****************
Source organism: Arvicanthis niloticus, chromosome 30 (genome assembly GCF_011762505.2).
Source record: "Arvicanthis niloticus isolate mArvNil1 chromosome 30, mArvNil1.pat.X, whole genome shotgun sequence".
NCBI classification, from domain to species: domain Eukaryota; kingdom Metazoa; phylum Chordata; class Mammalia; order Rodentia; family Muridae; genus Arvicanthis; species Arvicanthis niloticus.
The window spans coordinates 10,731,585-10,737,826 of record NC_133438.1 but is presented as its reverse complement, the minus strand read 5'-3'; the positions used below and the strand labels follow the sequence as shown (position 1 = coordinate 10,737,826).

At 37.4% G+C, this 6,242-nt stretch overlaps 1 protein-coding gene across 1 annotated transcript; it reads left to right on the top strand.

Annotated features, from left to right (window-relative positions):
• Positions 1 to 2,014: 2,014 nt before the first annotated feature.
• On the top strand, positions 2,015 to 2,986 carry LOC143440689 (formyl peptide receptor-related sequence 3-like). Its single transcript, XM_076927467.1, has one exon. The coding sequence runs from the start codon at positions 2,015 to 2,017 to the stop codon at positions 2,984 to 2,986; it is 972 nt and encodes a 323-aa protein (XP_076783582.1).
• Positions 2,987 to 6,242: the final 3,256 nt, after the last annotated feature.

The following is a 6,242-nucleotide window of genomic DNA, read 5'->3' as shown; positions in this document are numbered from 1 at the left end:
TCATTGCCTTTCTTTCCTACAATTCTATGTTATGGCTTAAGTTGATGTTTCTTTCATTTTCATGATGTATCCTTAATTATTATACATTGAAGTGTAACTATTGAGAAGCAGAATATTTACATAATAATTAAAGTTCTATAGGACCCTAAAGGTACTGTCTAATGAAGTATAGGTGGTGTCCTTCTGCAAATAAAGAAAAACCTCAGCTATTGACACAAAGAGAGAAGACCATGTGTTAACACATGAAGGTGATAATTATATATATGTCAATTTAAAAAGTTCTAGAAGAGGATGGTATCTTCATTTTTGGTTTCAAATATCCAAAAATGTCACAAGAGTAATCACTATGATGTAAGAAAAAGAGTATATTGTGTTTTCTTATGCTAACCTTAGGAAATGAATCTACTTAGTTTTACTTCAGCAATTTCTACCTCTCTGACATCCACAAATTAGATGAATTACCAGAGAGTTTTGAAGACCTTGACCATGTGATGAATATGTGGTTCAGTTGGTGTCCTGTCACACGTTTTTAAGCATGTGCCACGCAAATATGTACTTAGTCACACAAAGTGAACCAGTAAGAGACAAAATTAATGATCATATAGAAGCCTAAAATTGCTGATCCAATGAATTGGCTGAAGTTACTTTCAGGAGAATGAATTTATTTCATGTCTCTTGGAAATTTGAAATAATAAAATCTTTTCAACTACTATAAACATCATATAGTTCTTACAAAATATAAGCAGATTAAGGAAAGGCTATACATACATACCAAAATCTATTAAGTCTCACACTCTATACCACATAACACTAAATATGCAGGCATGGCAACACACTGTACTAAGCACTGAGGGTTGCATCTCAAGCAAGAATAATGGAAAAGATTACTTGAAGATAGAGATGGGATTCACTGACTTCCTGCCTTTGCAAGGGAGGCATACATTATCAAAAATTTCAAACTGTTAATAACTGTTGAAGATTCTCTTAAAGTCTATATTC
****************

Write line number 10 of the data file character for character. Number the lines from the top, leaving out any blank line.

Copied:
The following is a 6,242-nucleotide window of genomic DNA, read 5'->3' as shown; positions in this document are numbered from 1 at the left end: